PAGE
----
Syncthing won't start after a power outage.


(Glenn R Heard) #1

Had a power outage last night and now syncthing won’t start. It keeps exiting with error 1. When inspecting the systemd logs I found:

FATAL: Error opening database: open //.config/syncthing/index-v0.14.0.db/LOCK: read-only file system (is another instance of Syncthing running?)

As syncthing went down in an uncontrolled fashion, I went ahead and removed the LOCK file and attempted to restart, but it is still exiting with error code 1. I added -verbose to the start parameters, but that hasn’t yielded anything useful.

Here is its current start logging:

INFO: syncthing v1.0.0 “Erbium Earthworm” (go1.11.4 linux-amd64) deb@build.syncthing.net 2018-12-26 16:23:05 UTC [noupgrade]

INFO: My ID: <snipped, I don’t know if its safe to post the id>

INFO: Single thread SHA256 performance is 417 MB/s using crypto/sha256 (409 MB/s using minio/sha256-simd).

VERBOSE: Starting up (//.config/syncthing)

systemd[1]: syncthing.service: Main process exited, code=exited, status=1/FAILURE

I’ve examined the drive and it appears to be okay. I checked the logs for any fsck message but the drive passed on the reboot. I’ve manually run fsck and no corrections were noted, the drive is clean.

What can I do to get more information to debug a startup failure?

Thanks!


(Audrius Butkevicius) #2

Is the directory in question actually writable? What does it fail with after you removed the lock file?


(Glenn R Heard) #3

What I posted above is what its doing after the removal of the LOCK file. It no longer complains about the FATAL error on the LOCK file, but it continues to exit with error code 1. The db directory is readable and writable to the user that is running syncthing and the permissions on the .config/syncthing directory and files are all still owned and read/write to the user running syncthing.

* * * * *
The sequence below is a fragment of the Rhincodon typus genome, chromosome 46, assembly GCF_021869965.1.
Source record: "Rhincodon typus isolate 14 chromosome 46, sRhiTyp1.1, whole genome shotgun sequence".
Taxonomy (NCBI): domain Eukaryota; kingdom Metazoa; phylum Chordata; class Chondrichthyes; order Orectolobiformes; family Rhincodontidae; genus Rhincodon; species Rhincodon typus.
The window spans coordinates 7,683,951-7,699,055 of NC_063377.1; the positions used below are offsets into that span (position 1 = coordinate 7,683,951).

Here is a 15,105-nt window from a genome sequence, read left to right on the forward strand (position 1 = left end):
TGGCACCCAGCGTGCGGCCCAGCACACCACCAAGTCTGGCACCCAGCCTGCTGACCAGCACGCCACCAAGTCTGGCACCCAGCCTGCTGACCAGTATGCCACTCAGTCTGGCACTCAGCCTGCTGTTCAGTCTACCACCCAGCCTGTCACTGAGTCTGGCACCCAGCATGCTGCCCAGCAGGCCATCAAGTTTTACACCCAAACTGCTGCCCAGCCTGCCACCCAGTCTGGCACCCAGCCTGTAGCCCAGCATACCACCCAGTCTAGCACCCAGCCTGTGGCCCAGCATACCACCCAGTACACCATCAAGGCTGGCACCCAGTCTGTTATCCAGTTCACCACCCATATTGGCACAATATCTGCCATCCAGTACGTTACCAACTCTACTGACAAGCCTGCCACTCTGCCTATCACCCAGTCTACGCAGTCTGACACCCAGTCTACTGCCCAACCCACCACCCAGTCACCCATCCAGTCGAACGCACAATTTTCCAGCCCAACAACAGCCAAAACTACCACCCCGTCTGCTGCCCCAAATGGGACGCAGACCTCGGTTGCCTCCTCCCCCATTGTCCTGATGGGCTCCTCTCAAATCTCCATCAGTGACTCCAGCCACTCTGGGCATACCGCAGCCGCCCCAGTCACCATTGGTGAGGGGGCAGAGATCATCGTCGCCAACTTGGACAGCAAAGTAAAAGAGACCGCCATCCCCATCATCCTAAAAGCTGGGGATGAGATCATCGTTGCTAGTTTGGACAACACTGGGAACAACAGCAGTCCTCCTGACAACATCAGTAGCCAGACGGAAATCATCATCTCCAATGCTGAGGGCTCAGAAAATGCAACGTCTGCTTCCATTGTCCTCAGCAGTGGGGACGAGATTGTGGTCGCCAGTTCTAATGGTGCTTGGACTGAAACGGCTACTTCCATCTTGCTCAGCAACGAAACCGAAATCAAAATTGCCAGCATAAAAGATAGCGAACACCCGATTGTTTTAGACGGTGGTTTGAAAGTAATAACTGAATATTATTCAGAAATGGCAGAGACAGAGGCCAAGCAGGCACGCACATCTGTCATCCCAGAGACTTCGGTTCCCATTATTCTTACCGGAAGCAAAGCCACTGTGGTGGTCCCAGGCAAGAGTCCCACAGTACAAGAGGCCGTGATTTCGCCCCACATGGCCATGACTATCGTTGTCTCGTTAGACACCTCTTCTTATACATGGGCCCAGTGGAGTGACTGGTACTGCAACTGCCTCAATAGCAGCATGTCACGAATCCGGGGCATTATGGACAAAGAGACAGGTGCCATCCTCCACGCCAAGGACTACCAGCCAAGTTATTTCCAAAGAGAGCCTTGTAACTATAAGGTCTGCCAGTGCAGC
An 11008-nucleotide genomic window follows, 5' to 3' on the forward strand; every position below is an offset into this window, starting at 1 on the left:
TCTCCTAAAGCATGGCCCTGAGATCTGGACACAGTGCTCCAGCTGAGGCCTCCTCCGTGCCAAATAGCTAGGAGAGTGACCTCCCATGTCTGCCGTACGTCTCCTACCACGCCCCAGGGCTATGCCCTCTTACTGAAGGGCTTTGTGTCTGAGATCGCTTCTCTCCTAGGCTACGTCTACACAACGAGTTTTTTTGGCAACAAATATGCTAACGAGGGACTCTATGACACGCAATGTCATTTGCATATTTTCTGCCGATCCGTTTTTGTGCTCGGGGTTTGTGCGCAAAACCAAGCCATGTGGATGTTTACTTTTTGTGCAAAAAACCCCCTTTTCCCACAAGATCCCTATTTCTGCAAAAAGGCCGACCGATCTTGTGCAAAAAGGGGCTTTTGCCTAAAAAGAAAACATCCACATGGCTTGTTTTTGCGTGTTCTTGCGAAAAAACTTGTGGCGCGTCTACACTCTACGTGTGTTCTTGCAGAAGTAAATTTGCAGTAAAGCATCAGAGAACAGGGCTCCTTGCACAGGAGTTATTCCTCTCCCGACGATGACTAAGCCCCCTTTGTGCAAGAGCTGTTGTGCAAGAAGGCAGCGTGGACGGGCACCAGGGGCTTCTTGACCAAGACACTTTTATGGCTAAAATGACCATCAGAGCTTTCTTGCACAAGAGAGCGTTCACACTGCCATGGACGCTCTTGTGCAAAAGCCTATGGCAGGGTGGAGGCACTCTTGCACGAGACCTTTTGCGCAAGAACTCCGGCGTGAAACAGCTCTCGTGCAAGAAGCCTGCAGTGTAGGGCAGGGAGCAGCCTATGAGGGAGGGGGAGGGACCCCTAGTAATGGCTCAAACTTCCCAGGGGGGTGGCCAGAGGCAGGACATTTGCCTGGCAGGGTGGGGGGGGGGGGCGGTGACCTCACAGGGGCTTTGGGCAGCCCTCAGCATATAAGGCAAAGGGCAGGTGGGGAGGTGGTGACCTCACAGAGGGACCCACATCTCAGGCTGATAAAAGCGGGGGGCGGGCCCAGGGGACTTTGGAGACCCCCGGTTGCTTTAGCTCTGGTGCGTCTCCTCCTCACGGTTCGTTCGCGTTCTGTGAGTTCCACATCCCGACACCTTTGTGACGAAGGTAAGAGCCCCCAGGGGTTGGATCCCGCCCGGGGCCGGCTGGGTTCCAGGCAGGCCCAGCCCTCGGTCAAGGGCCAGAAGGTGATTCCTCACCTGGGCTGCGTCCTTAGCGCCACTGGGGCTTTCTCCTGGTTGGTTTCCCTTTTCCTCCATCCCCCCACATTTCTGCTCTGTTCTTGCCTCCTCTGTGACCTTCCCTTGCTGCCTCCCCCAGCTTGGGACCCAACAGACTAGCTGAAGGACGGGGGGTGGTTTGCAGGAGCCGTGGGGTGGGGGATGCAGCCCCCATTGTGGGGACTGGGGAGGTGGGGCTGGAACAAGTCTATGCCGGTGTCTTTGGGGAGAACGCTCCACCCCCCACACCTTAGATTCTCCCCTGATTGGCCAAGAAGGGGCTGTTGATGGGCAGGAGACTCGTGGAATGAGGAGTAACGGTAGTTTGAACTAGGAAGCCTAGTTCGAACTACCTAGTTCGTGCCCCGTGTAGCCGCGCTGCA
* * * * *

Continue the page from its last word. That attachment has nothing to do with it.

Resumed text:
(Glenn R Heard) #4

New wrinkle.

If I start syncthing by hand with the arguments from the systemd service file and as the syncthing user, it operates normally. When I start it via the systemd service file it continues to exit with error code 1.

This is really bizarre to me. This was working fine yesterday.


(Jakob Borg) #5

You’re running with the config directory at /. That’s an unusual setup, and also implies you’re running as root which we recommend against. Since the last release or two we have hardening options added to the systemd unit which prevent writes like that. You’ll need to take those out or have your stuff in a more usual location.


(Glenn R Heard) #6

Sorry, the // is where I snipped out the path for posting purposes. I for got to put a note in there.

I found that commenting out the Hardening line ‘ProtectSystem=full’ from the systemd file allows it to start successfully now. I just don’t understand what changed. This power outage is the first time the system has been rebooted in over 60 days. Is it possible an ubuntu update changed how ProtectSystem works and on reboot is now causing problems with syncthing?


(Jakob Borg) #7

Old, buggy, systemds exist which make /home readonly instead of the expected parts of the system. If you hide the details of your setup from us it’s hard to guess. But it sounds more likely that your power outage resulted in the Syncthing upgrade, or something like that.


(Glenn R Heard) #8

Indeed my systemd is older now. This is running on ubuntu 16.04 LTS. I could have sworn I had already upgraded this server to v1.0.0 but maybe not.


(Glenn R Heard) #9

Turns out the outage is indeed the first time v1.0.0 has been attempted to start. The previous version was running yesterday. I may have done the upgrade, but I never restarted the service.

Its been a really long time since I’ve looked at the syncthing@ systemd service file. Are the hardening rules new? Is the ‘ProtectSystem’ rule new or has it been changed?


(Eser Gozcu) #10

@grheard

Below link points to the relevant feature request:

And this link is to show the added options to fulfil the request:


(Glenn R Heard) #11

Thanks for the link. Now it all makes sense.

From the systemd man page:

ProtectSystem: Takes a boolean argument or “full”. If true, mounts the /usr /boot directories read-only for processes invoked by this unit.

In my setup, the syncthing user’s home directory is on a 4TB drive mounted under /usr/local/.

An error message pertaining to the inability to write would have been nice before syncthing exited.

Thanks for everyone’s help.